In the marketing mix, the individual marketing instruments are coordinated and harmonized with each other. But the same question always arises: What is the effect of the individual marketing instruments/activities? Marketing mix modeling can provide this answer.
Marketing mix modeling uses statistical analyses such as multivariate regressions to highlight the influence of the individual factors in the marketing mix. The models show which advertising achieves the best effect on which channels and with which budget.
To measure the impact, the first thing to do is to set a measurable goal or conversion. Ideally, this is done during campaign planning and the campaign is consistently geared towards this. A conversion can be, for example, a sale of a product (sales or number of units), a website visit, a contact, a test drive of a car and/or also a change in the classic advertising KPIs, such as image or advertising recall.
Already during or at the latest after the implementation of the campaign, it is time for the evaluation. First, the relevant data must be collected. This consists of analytics data from the online measures, contact figures from offline media, and the prices of the respective measures. The more detailed the data, the more accurate the evaluation. This data can now be enriched with other influencing factors, such as weather data, competitor advertising data or covid data.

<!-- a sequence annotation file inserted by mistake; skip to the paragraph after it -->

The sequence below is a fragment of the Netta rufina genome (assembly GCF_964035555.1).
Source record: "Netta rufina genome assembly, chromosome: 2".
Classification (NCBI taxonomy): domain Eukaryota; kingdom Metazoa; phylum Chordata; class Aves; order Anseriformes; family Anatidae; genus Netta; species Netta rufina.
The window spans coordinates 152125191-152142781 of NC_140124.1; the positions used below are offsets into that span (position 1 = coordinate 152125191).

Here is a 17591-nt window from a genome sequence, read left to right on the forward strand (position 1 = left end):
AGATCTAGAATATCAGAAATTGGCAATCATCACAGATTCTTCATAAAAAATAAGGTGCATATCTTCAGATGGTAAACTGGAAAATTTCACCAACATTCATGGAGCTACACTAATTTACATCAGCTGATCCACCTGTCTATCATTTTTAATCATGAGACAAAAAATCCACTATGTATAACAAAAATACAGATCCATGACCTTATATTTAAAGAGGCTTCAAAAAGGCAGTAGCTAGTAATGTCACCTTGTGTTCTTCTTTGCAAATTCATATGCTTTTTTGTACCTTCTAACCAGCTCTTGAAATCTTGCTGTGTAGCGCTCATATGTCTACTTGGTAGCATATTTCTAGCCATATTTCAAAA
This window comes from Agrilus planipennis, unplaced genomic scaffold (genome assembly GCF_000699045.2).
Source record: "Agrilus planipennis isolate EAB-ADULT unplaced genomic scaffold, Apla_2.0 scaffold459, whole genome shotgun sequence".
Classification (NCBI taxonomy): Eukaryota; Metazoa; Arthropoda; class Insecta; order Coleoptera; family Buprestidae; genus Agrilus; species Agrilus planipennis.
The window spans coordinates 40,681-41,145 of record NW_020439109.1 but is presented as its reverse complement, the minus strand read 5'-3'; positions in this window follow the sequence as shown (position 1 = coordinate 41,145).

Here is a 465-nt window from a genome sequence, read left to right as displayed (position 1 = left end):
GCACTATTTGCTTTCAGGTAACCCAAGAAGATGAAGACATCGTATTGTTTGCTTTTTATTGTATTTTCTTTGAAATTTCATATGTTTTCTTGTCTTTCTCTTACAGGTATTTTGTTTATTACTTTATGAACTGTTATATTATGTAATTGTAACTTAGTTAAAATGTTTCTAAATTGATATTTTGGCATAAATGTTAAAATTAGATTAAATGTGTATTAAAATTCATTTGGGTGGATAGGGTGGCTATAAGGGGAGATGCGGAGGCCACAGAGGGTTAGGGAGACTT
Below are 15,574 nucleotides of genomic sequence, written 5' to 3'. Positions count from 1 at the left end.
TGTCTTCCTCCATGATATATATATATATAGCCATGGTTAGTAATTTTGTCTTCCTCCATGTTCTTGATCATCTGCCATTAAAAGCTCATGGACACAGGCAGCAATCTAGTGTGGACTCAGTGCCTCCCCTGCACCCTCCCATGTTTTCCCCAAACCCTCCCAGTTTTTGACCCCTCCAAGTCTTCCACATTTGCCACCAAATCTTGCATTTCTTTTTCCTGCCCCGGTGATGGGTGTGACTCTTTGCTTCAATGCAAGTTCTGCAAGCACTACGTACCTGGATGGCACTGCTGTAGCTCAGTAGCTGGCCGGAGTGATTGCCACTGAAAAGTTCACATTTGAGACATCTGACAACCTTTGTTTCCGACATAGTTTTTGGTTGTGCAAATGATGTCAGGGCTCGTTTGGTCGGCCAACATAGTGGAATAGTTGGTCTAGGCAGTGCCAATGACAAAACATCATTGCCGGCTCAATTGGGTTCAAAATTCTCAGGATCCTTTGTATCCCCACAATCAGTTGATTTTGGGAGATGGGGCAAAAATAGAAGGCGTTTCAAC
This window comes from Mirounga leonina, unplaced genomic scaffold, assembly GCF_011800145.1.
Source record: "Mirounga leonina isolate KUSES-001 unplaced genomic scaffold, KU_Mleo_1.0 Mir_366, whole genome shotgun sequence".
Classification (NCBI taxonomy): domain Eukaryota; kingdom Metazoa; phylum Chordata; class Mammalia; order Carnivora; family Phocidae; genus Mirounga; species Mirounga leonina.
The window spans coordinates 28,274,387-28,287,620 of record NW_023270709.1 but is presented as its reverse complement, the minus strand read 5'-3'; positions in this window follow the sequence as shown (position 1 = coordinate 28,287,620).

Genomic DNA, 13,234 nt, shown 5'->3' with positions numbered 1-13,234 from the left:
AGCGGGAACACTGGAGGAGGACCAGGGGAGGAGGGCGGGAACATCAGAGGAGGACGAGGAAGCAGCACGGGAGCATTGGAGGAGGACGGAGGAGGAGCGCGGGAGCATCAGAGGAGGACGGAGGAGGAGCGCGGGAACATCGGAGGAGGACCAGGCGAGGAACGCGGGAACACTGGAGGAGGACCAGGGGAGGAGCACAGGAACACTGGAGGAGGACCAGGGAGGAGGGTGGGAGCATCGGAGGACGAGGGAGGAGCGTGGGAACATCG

All these data and influencing factors flow into the models. These calculate the influence of the individual campaigns or channels on the defined KPIs, for example on the sales result. For this purpose, a “baseline” is calculated in a first step, which consists of the sales that would have been made even without the marketing activities. The difference then results in the campaign effect.
The exciting question now is which element of the campaign triggered the conversions and how strongly. There are many different methods for this. Signifikants models work with the fluctuations in the media mix over the campaign period on the one hand and the varying campaign effect over time on the other. From this information, the algorithms can determine the effect of the individual channels and advertising media – always taking into account all additional influencing factors outside the campaign, provided that data is available for this.
Intelligent algorithms are a basic requirement for reliable marketing mix modeling. But the whole thing starts much earlier. A data basis that is as clean as possible is the be-all and end-all. This starts with ensuring that all relevant information is included in the models and goes so far as to improve data of insufficient quality by appropriate data cleaning and, where necessary, by enriching it with additional information. In addition, comprehensive plausibility checks are always required at the end. Our experience shows that all these sometimes very time-consuming tasks can be reduced to a very manageable level through automation or clearly defined processes. It also makes sense to verify the results through further analyses of similar campaigns or subsequent flights.
If you take these points into account, you will end up with reliable results and important learnings, thanks to which the efficiency of future campaigns can be significantly increased.